mon 23/10/2017

Brian Eno - Another Green World, BBC Four | reviews, news & interviews

Brian Eno - Another Green World, BBC Four

Brian Eno - Another Green World, BBC Four

Arena gets lost inside Brian's giant brain where art, music and maths collide

Brian Eno in Roxy Music 1974: 'is his career just an elaborate, brilliantly sustained bluff?'Neal Preston/CORBIS

I’ve never been quite sure whether Brian Eno is a musician, or somebody for whom music happens to be the end product of a chain of cognitive processes. Certainly it was music that powered him to prominence, either as the inventor of ambient music, a performer with Roxy Music, or as a collaborator with artists ranging from rock gods U2 and David Bowie to composers Harold Budd and Philip Glass.

But as this Arena film illustrated, these days Eno is as likely to be involved in art installations, software development, the study of mathematical systems or debates on the value of global governance as he is to be in a recording studio with (for example) Coldplay. Occasionally you catch yourself wondering if his career is just an elaborate, brilliantly sustained bluff.

Eno could never be accused of having lived an unexamined life, since he seems to have a rare capacity for seizing those little glimmers of insight which most of us allow to fly past – if we have them at all – and then analysing them, dissecting them and connecting them to all sorts of other insights. It’s as if his brain is made of finer mesh than most people’s. He attributes this, at least in part, to his Catholic education in Suffolk, which he reckons inculcated in him a lifetime habit of intellectual self-criticism. Being brought up singing hymns in latin doesn’t seem to have hurt either, and probably accounts for the enthusiasm for gospel music which has gripped him over the past few years.

One of the recordings he singled out as having exerted a special influence on him was Donna Summer’s "State of Independence", in which the singer's gospel-inflected voice contrasted arrestingly with producer Quincy Jones's "crudely mechanical" electronic arrangement. This tension between the degree of control which technology increasingly provides and the delirious abandon associated with the more rapturous extremes of music (“other people might call it ‘being out of it’,” Eno noted) seems to have been one of his principal inspirations.

Eno_smallOn Desert Island Discs, Sue Lawley described Eno as “the intellectual guru of the rock world”, but “rock” has really just been a travel destination he has chosen to visit from time to time. He described how his main preoccupation in his Roxy Music era was “to look sensational”, which he achieved through a combination of lavish make-up and extraordinary combinations of ostrich plumes, glitter and leopard-prints. Today, he looks like somebody who might turn up at the offices of large insurance companies to deliver motivational talks.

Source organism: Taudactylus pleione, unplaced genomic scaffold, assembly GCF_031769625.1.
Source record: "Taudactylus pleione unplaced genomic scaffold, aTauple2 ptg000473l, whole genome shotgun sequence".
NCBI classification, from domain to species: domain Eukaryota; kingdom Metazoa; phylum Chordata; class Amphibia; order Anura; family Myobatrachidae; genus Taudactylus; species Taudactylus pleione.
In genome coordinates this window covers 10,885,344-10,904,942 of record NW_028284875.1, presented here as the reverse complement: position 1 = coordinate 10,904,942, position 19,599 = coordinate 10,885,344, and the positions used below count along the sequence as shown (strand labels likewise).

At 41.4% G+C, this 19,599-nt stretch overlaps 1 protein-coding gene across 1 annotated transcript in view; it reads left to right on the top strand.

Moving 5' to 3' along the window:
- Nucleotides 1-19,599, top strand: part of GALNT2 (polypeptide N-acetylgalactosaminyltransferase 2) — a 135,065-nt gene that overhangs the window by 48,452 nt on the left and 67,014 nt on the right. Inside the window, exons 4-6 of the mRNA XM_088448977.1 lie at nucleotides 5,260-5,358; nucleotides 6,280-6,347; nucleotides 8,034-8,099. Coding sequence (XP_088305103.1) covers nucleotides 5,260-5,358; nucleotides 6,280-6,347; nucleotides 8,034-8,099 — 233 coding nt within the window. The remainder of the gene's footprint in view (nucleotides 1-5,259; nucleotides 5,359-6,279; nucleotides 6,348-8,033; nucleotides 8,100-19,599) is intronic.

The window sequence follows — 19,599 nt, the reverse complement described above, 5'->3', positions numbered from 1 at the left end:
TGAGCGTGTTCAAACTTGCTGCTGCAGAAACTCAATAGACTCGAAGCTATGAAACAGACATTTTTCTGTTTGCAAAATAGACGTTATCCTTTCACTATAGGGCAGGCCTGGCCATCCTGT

What he isn’t is sentimental. He did permit himself some fond reflections on his childhood, when he would lose himself for days at a time scouring the Suffolk coastline on his bike looking for fossils, but when confronted with Roxy-era photos of himself he exclaimed that “I hate remembering, I can’t bear it.” He seemed a little regretful when he talked about how music has lost most of the “ideological” meaning it held for his own generation, but his observations about how music is now used as a means of social interaction, via pop festivals or Facebook, were coolly objective.

And the inner Eno? He wasn’t available for inspection, though we saw plenty of evidence that he is fond of cats. Otherwise, his intellectual inquisitiveness seems to be housed in an opaque and scratch-proof exterior. Eno is a smooth and persuasive conversationalist, but it’s as if he has learned how to manufacture the appearance of charm detached from any accompanying emotional warmth. This film was a co-production between the BBC and Eno’s Opal company, so he has learned a thing or two about maintaining control too.

Comments

An excellent programme on one of the most interesting of modern minds. Just need to point out an appalling error on your part Mr Sweeting - Giorgio Moroder was the genius responsible for Donna Summer’s "State of Independence", not Quincy Jones :)

It's quite amusing that you say this, neonicko. I too originally attributed production of "State of Independence" to Giorgio Moroder, but Joe Muggs set me right. The song was from the 1982 album Donna Summer, produced by that other genius, Quincy Jones. It's OK, I forgive you.

Well, well, my apologies! Perhaps Mr Eno should be informed as he also attributed the production to Moroder - he was evidently a major influence still, having co-written and produced the vast majority of her previous hits.

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